Structural Study of Potent Peptidic Fusion Inhibitors of Influenza Virus Hemagglutinin

Friday, March 30, 2018

Influenza also called “Flu” is a disease of the human respiratory tract caused by influenza virus. Each year, seasonal influenza can cause severe and widespread disease in the human population and cost billions of dollars to the world economy.  Such a problem occurred this year with the influenza A H3N2 virus. Currently available remedies to tackle influenza are the seasonal trivalent or tetravalent vaccines or FDA-approved antiviral drugs, such as Tamiflu and Relenza. Since influenza viruses are constantly mutating and circulating as new strains in the human population, influenza vaccines need to be updated each year. Furthermore, the efficacy of these currently available front-line drugs are declining due to the relentless evolution in the influenza virus strains (1-3). Therefore, there is an urgent need for universal influenza therapeutics with novel mechanisms of action and novel targets to tackle the threats posed by influenza viruses.

Figure 1. The structure of the complex between a cyclic peptide (yellow) and influenza hemagglutinin (blue with grey surface) that acts as a viral fusion inhibitor.

A collaboration between a team of researchers from Janssen Research & Development (Janssen, Netherlands) led by Dr. Maria van Dongen and The Scripps Research Institute led by Prof. Ian A. Wilson developed potent peptidic molecules based on broadly neutralizing antibodies (bnAbs) CR9114 and FI6v3 that target the highly conserved stem epitope on influenza virus hemagglutinin (HA). The designed peptides show high affinity and neutralization against a broad set of group 1 influenza A viruses (H1, H2, H5 and H6 subtypes), including the 2009 H1N1 pandemic and an avian H5N1 flu strain. The peptides are non-toxic, show stability to proteolysis, and have drug-like properties when evaluated in mice.

To investigate their mechanism of action, Dr. Rameshwar Kadam in the Wilson group determined high resolution crystal structures of the peptides in complex with hemagglutinin from A/Puerto Rico/8/1934 (H1N1) (H1/PR8). The x-ray data were collected at SSRL BL12-2. The peptides target a highly conserved pocket in the HA stem region (Figure 1) and mimic the binding mode of bnAbs CR9114 and FI6v3 on HA. The peptides stabilize the HA trimer and prevent the low pH-induced conformational changes in the endosome that are required for fusion of viral and host cell membranes to initiate influenza infection. This structural information on the peptides-HA interaction provides valuable insights for development of the next generation of peptide and small molecule-based therapeutics targeting influenza virus hemagglutinin.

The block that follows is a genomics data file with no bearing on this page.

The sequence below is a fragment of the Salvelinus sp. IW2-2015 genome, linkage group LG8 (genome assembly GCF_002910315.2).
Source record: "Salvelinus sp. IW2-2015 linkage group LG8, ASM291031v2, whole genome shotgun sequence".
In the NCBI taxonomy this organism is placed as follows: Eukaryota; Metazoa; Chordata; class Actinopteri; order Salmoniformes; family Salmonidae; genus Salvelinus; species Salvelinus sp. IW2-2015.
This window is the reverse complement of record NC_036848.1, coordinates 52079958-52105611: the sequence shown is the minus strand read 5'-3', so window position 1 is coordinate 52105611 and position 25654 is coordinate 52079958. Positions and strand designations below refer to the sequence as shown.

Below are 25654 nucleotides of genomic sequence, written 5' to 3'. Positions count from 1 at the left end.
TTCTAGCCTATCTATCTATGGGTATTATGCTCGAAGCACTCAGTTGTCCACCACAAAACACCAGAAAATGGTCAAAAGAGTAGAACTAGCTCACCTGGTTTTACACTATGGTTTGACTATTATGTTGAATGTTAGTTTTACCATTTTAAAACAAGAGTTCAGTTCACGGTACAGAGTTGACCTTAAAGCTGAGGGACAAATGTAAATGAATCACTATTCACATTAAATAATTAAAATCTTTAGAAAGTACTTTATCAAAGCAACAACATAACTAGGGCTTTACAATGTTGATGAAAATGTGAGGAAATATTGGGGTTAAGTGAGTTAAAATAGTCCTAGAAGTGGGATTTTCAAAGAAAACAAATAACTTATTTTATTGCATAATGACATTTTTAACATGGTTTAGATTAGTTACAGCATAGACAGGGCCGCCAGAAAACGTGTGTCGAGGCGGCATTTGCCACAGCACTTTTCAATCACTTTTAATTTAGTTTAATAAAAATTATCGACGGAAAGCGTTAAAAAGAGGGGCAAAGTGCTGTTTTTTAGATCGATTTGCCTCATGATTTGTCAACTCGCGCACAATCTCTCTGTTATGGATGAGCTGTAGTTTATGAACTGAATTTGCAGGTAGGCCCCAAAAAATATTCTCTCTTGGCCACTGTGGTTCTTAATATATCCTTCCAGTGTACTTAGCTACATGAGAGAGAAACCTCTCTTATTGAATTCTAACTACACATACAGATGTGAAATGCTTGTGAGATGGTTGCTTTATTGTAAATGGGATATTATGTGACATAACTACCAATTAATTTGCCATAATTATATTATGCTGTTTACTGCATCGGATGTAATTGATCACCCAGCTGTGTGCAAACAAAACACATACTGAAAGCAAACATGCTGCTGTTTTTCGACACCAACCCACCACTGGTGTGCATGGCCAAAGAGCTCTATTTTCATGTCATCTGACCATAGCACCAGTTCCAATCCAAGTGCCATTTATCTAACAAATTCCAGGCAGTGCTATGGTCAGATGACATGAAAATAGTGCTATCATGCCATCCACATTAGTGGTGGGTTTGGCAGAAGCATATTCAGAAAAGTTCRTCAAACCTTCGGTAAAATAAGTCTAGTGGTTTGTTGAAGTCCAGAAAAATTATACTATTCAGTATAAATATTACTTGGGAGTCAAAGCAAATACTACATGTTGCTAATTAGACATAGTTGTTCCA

1.  R. A. Bright, D. K. Shay, B. Shu, N. J. Cox, A. I. Klimov, "Adamantane Resistance among Influenza A Viruses Isolated Early during the 2005-2006 Influenza Season in the United States", JAMA 295, 891 (2006).

2.  A. Moscona, "Global Transmission of Oseltamivir-resistant Influenza", N. Engl. J. Med. 360, 953 (2009).

3.  T. G. Sheu et al., "Dual Resistance to Adamantanes and Oseltamivir among Seasonal Influenza A(H1N1) Viruses: 2008-2010", J. Infect. Dis. 203, 13 (2011).

Primary Citation: 

R. U. Kadam, J. Juraszek, B. Brandenburg, C. Buyck, W. B. G. Schepens, B. Kesteleyn, B. Stoops, R. Vreeken, J. Vermond, W. Goutier, C. Tang, R. Vogels, R. H. E. Friesen, J. Goudsmit, M. J. P. van Dongen and I. A. Wilson, "Potent Peptidic Fusion Inhibitors of Influenza Virus", Science 358, 496 (2017) doi: 10.1126/science.aan0516

PDF Version: 
Find Stanford Synchrotron Radiation Lightsource on TwitterFind Stanford Synchrotron Radiation Lightsource on YouTubeFind Stanford Synchrotron Radiation Lightsource on Flickr